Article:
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August 3, 2015
Daniel Pemberton: Music for The Man From U.N.C.L.E.
English composer's '60s sounds propel big-screen spy adventure by Jon Burlingame

Daniel Pemberton during

Daniel Pemberton during U.N.C.L.E. sessions at Abbey Road Studios

When moviegoers hear the music for the film adaptation of the TV spy classic The Man From U.N.C.L.E., one thing will be clear: It sounds like the '60s.

English composer Daniel Pemberton has managed to match, musically, the stylish look that director Guy Ritchie has achieved with his long-awaited big-screen take on the 1964-68 series. The mood, tone and colors all involve vintage sounds from 50 years ago, with recording techniques to match.

The result is one of the most delightful scores of the year. Pemberton musically charts the reluctant pairing of CIA agent Napoleon Solo (Henry Cavill) and KGB agent Illya Kuryakin (Armie Hammer) as they team to stop a 1963 nuclear-bomb plot involving a kidnapped scientist, his daughter (Alicia Viklander) and a ruthless businesswoman (Elizabeth Debicki) whose criminal organization is based in Rome. The film opens Aug. 14.

Pemberton's score is the epitome of '60s cool as it propels the action, adds to the intrigue, reminds us of the locales, and hints at the emotions and high stakes. And it never sounds like James Bond.

Ed Cervenka on cimbalom during <i>U.N.C.L.E.</i> session. (photo courtesy of Daniel Pemberton)

Ed Cervenka on cimbalom during U.N.C.L.E. session.
Photo courtesy of Daniel Pemberton

"It took a long time to work out what the tone of the movie was going to be," Pemberton says by phone from London. "It's very difficult getting that balance of action, espionage and humor. A lot of work went into getting the most authentic 1960s sound possible. At the same time, it needed to have the kind of size and weight you'd expect from a modern film."

Pemberton, 37, remembers "catching a couple of reruns" of the U.N.C.L.E. series many years ago. "But I was familiar with, and fond of, the world of that kind of show, '60s spy TV dramas," including The Prisoner, The Persuaders and many of the other ITC-produced adventure shows (such as The Saint and Danger Man).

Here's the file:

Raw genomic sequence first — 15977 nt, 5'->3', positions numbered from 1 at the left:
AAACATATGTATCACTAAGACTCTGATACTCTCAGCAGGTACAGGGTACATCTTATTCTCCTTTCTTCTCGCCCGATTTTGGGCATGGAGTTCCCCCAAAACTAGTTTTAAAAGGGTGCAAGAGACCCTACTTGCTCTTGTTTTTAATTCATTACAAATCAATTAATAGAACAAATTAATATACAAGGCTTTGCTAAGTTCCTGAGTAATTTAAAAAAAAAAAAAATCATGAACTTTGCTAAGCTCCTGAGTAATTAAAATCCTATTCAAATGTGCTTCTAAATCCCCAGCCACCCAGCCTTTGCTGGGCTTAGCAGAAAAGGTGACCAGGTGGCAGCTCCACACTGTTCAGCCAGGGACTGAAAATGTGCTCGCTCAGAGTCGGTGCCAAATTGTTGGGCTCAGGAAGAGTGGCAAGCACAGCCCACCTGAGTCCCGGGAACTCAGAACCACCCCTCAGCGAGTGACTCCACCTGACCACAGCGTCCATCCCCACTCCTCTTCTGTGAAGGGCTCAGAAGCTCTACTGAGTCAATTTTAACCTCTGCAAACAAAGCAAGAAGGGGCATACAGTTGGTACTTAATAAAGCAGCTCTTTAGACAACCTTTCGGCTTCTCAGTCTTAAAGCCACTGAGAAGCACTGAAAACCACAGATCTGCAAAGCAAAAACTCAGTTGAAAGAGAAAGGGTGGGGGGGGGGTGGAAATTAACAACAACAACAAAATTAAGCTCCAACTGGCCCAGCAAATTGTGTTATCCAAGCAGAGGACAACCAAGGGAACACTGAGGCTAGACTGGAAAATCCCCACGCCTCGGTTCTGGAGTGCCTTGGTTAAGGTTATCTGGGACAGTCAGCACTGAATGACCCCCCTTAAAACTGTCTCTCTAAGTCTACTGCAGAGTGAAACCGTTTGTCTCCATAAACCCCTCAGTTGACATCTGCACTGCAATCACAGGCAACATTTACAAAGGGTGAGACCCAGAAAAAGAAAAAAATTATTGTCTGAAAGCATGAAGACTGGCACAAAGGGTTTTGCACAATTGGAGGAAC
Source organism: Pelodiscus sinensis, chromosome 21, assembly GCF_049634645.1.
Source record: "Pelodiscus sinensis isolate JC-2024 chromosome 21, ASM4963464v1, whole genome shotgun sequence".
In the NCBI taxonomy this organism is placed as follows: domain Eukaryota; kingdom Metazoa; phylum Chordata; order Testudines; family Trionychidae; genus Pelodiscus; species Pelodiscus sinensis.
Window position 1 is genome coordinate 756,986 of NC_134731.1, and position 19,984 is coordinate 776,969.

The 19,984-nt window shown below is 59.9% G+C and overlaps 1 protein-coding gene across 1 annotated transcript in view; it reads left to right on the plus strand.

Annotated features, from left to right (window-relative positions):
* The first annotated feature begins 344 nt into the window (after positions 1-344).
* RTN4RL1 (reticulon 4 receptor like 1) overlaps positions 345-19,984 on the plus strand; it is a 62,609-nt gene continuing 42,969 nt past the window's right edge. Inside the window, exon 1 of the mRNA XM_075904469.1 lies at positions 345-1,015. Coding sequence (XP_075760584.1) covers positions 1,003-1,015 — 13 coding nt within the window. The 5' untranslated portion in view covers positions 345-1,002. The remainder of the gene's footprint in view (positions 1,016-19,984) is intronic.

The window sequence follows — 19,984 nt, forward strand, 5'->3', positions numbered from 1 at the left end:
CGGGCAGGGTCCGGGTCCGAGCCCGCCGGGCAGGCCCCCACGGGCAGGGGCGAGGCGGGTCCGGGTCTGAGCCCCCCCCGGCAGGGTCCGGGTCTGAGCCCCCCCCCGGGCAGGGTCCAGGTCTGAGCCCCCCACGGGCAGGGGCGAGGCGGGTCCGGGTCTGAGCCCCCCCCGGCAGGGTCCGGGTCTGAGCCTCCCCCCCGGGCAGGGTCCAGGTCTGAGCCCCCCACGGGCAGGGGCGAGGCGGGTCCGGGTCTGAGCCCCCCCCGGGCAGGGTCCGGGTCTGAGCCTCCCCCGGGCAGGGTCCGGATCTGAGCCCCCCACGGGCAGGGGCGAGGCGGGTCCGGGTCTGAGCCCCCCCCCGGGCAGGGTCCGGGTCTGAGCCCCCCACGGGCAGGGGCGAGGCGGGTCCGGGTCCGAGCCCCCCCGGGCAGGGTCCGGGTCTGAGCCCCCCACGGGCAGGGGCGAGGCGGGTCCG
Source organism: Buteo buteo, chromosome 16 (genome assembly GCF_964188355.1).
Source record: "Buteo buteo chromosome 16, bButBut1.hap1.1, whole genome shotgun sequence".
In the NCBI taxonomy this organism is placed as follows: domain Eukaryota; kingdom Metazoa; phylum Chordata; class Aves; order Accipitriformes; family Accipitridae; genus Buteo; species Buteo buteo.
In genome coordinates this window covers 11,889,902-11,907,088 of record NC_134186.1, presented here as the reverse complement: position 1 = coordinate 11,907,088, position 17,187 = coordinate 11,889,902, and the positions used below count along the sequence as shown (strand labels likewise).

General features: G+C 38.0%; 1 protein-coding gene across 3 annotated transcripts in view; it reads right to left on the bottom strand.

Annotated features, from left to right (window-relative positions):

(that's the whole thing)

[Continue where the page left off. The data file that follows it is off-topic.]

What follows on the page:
"What I loved about those shows was, they always had really strong and interesting musical identities," he says. Pemberton, whose own TV resume includes the BBC's detective series Dirk Gently and spy series The Game, says "I was always trying to emulate that sort of feel, of classic TV theme tunes." He cites Jerry Goldsmith (U.N.C.L.E. ), Lalo Schifrin (Mission: Impossible), John Barry (The Persuaders) and Edwin Astley (Danger Man) as composers he admires from that era.

Pemberton's Man From U.N.C.L.E. score is filled with musical sounds we associate with the spy films and series of the period: cimbalom (a Hungarian zither made famous in The Ipcress File), harpsichord (used in unexpectedly jazzy ways on Danger Man and U.N.C.L.E.), mandolin (used on both The Persuaders and The Adventurer themes), electric guitars and bass (reminiscent of Goldsmith's Our Man Flint films) and such offbeat, vintage instruments as the Marxophone and Jennings Univox. Add to those the bass flute, Hammond B3 organ and "every crazy piece of percussion we could get hold of – rototoms, boo-bams, bongos," and you have a definitive 1960s mix.

Dave Heath on bass flute during <i>U.N.C.L.E.</i> session. (photo courtesy of Daniel Pemberton)

Dave Heath on bass flute during U.N.C.L.E. session.
Photo courtesy of Daniel Pemberton

Ritchie wanted a score "that sounded different from other films," Pemberton explains. "Anything that sounded too familiar didn't excite him. We tried everything we could for every scene, many times, in many different styles." The issue always came down to, the composer adds, "what is the angle that's going to make this unique?"

Instead of a full orchestra playing most of the time, Pemberton used smaller ensembles and layered the performances. "Sometimes we'd do a small band, like drums, guitar and bass, to get a good vibe. Other times we might do guitars on their own and really focus on how to get the coolest guitar sound. We spent a long time in the studio with a core group, giving ourselves time to experiment and hone the sound that we wanted."